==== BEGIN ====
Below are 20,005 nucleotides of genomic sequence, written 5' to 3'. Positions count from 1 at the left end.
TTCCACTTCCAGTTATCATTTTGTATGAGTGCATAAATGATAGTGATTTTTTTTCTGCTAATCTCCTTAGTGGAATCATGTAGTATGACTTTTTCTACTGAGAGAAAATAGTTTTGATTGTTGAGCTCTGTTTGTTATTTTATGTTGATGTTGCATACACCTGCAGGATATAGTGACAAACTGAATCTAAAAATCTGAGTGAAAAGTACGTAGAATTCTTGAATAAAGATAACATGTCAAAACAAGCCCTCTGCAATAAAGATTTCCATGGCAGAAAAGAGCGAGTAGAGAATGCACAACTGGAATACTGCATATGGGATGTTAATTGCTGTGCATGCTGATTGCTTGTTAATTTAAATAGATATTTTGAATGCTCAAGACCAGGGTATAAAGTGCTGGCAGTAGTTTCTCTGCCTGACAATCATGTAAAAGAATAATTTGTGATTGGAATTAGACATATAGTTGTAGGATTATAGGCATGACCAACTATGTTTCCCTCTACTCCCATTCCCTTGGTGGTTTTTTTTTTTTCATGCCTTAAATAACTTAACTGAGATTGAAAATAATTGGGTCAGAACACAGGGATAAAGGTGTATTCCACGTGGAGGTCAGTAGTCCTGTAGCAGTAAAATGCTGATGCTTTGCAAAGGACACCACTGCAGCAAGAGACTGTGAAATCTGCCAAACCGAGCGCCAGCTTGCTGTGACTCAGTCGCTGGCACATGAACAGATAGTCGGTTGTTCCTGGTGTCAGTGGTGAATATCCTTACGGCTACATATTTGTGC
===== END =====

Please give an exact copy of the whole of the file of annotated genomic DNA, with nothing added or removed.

Below are 20,005 nucleotides of genomic sequence, written 5' to 3'. Positions count from 1 at the left end.
TTCCACTTCCAGTTATCATTTTGTATGAGTGCATAAATGATAGTGATTTTTTTTCTGCTAATCTCCTTAGTGGAATCATGTAGTATGACTTTTTCTACTGAGAGAAAATAGTTTTGATTGTTGAGCTCTGTTTGTTATTTTATGTTGATGTTGCATACACCTGCAGGATATAGTGACAAACTGAATCTAAAAATCTGAGTGAAAAGTACGTAGAATTCTTGAATAAAGATAACATGTCAAAACAAGCCCTCTGCAATAAAGATTTCCATGGCAGAAAAGAGCGAGTAGAGAATGCACAACTGGAATACTGCATATGGGATGTTAATTGCTGTGCATGCTGATTGCTTGTTAATTTAAATAGATATTTTGAATGCTCAAGACCAGGGTATAAAGTGCTGGCAGTAGTTTCTCTGCCTGACAATCATGTAAAAGAATAATTTGTGATTGGAATTAGACATATAGTTGTAGGATTATAGGCATGACCAACTATGTTTCCCTCTACTCCCATTCCCTTGGTGGTTTTTTTTTTTTCATGCCTTAAATAACTTAACTGAGATTGAAAATAATTGGGTCAGAACACAGGGATAAAGGTGTATTCCACGTGGAGGTCAGTAGTCCTGTAGCAGTAAAATGCTGATGCTTTGCAAAGGACACCACTGCAGCAAGAGACTGTGAAATCTGCCAAACCGAGCGCCAGCTTGCTGTGACTCAGTCGCTGGCACATGAACAGATAGTCGGTTGTTCCTGGTGTCAGTGGTGAATATCCTTACGGCTACATATTTGTGC